Mon | Oct 22, 2018

George A. Campbell | Let’s hunt and kill the outlaws

Published:Sunday | December 10, 2017 | 12:00 AM
George A. Campbell

Perhaps a nationally traumatic terrorist attack on Jamaica would bring about the necessary shift in our Christian value system to permit more open acceptance for exterminating a certain type of criminal.

I would like to see 'shottas', dons, killer gang leaders (irrespective of age) and the criminal capitalists to be officially and publicly declared 'outlaws' - persons disenfranchised from the protection of sections of our Constitution and law, and, therefore, open to being killed as an act in the public interest, an act of common duty, if you will, by either the State or the citizen.

Admittedly, it is an extreme proposition. Let us call a spade a spade; it is not only about state-sponsored killing but also about the state itself proactively encouraging the public to such action! A moment's reflection will reveal a compelling attraction to such a scenario. There is no possible hiding place for outlaws once there are no limitations placed on ridding society of them, and with a state-sponsored reward included to encourage the effort of those so inclined.

Consider the realistic choices the gun-importing criminal capitalist or community-embedded 'shotta' confronts the morning he or she awakens as a designated outlaw. None. They purge themselves of Jamaica, or Jamaica purges itself of them!

The existing constitutional provisions and judicial processes to protect those not so declared will remain firmly in place. To be 'outlawed' in itself places the specifically designated individual and only that individual outside of the protection of such human-rights provisions and laws as currently exist under the Jamaican Constitution.




A system as described (which could be of fixed duration) requires multiple levels of change. The contradictions to be resolved, or circumvented, are formidable, with daunting implications for the average Jamaican. For example, any workable outlaw legislation, per se, would have to deny prior knowledge, or defence, or appeal to the criminal in question, who would be tried in absentia. Any recourse to restitution from the State or its agents would be prohibited, and private individuals who execute the outlaw will be held unaccountable.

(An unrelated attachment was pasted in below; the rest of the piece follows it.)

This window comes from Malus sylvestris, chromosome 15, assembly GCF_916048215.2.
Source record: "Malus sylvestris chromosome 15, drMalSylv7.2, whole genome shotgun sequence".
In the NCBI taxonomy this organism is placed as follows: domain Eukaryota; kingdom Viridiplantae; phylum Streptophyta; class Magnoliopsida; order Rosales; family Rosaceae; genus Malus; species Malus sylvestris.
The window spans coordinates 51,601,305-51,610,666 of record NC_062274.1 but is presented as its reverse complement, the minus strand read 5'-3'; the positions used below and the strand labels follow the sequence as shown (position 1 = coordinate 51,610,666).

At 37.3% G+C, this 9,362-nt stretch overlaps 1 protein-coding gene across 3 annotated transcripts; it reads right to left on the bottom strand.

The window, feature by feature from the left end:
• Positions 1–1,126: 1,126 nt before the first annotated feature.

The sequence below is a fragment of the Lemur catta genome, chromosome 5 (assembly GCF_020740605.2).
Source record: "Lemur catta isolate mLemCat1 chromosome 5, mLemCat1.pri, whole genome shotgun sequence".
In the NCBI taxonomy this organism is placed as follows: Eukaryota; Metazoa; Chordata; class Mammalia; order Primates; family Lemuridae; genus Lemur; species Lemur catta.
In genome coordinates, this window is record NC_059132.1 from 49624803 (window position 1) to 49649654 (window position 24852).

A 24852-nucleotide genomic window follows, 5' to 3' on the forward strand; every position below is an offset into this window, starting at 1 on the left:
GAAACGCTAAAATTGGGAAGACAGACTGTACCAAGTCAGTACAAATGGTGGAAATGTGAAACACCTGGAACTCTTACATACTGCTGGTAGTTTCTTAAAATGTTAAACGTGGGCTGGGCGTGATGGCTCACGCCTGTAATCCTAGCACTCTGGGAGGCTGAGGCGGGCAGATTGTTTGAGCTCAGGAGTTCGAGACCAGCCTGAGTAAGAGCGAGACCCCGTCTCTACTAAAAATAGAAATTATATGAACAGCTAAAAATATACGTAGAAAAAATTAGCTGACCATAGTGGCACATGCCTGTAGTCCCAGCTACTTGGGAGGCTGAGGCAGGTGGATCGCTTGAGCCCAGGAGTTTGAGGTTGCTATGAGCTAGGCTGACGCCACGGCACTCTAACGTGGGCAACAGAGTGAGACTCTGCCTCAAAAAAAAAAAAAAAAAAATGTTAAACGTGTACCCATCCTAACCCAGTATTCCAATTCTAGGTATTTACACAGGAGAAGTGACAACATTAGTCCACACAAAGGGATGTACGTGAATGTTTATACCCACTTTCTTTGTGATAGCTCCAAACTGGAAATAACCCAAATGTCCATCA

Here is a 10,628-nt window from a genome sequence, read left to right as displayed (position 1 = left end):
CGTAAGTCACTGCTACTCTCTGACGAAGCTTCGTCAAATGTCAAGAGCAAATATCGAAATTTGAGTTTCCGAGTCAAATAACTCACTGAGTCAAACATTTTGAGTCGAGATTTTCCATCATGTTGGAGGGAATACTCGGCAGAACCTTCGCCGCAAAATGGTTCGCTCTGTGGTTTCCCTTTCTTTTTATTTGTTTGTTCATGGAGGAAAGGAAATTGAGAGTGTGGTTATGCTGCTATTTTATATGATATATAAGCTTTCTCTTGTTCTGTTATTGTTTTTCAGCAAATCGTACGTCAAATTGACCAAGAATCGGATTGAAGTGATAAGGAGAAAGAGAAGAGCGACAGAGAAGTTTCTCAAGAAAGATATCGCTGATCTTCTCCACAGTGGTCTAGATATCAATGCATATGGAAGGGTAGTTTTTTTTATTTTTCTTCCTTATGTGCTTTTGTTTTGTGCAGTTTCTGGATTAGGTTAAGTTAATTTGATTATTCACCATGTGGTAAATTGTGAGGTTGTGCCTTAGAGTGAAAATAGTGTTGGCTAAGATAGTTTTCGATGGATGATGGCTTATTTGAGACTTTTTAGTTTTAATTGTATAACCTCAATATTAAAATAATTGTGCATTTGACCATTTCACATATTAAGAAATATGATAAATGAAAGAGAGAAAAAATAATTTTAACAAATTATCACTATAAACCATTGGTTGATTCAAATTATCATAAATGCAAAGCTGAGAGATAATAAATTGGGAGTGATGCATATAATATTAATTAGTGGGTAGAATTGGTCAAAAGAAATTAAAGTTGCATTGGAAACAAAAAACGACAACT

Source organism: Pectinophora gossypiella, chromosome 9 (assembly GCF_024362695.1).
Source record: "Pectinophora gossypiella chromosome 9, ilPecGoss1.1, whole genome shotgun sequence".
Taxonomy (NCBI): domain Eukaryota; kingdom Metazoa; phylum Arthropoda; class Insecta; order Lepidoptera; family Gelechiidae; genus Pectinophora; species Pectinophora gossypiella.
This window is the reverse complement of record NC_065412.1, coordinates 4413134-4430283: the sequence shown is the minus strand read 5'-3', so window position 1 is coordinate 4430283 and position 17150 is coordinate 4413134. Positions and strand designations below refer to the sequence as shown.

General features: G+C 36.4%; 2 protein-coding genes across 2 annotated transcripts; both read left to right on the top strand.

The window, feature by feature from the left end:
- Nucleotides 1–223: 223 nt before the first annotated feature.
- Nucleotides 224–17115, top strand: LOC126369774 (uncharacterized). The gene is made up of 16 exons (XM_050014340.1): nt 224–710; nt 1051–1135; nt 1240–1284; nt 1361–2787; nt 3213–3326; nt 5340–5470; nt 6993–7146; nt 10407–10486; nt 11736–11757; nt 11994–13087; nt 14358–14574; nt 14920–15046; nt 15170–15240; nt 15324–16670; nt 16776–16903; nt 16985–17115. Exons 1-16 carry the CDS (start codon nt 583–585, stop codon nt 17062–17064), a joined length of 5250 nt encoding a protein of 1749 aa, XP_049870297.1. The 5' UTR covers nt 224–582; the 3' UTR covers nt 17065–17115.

Is it not ironic that the very mindset of the worst terrorists elsewhere in the world points us with some certainty to a paradigm-shifting solution for eradicating our own most callous criminals?

It would be interesting to poll the conscience of every Jamaican who loves Jamaica with the fervour of a patriot, as I most certainly do, to find out why they would reject outlaw legislation as a solution; the most likely being because we cannot overcome our Christian acceptance of the sanctity of all human life. I would, however, challenge us all to resolve the more rational question: What is there about the life of the outlaw to hold sacrosanct?

Let me address the very important question of who declares an outlaw to be such. I would favour simplicity, rationality, speed and trust over and above the architecture of our current justice system to settle this issue. A Troika Court of three would determine the sole judgment. Sitting in their capacity as judges would be the head of the JDF, the commissioner of police, and a retired High Court judge equipped with unfettered access to the criminal data banks - each of whom knows evidence when presented.

Let their verdict be based on probability of guilt rather than a presumption of innocence. Let our proposed panel cut right through the tangled webs of our jurisprudence and justice system with their learned arguments, evidentiary processes and exhaustive trials, as well as the twin evils of chronic inefficiency and societal corruption that keep outlaws untouchable and free. Each verdict becomes its own justification. Let us stack the odds completely and finally against the outlaw. At last.

I stand to be pilloried by some legal minds, but my layman's reading of the Constitution and specifically the Charter of Fundamental Rights and Freedoms, when shorn of nobility, do not, in my understanding, make a court-imposed death sentence illegal. The challenge for the legislature would be to find a way to constitute the Troika Court to either pass such a sentence, or to create an alternative authority. Not so insurmountable, perhaps, as to totally negate the thought.




I accept, because it is comforting and I have no contrary data, the commissioner's assurance that it is mainly criminals killing criminals, but that system is just too slow and selective. And I do not accept that it is mainly outlaws killing outlaws. We do need the zones of special operations. What is urgently required is a much quicker, more direct, more certain and far less expensive path to eradicating the outlaw.

Outlaw legislation represents a genuinely agonising frontal assault on our collective conscience and our cultural (particularly religious) ethos. This is the price that such a major paradigm shift on fundamental moral issues will, and should, perhaps, extract, for we tamper with them at our peril.

We face an unfortunate truth, therefore. Creating outlaw legislation cannot be about national consensus, which will not emerge even if public acceptance might be present. It will be buried in contentious arguments, rhetoric or silence; as honest, sincere and as soul-searching as these may be. Rather it is about political leadership dictating a solution.

Only the Legislature can remove the constitutional and legal knots that have 'protected' us since pre-Independence and, paradoxically, led us inexorably to our current state of perpetual peril.

- George A. Campbell is an economist and environmental management consultant. Email feedback to and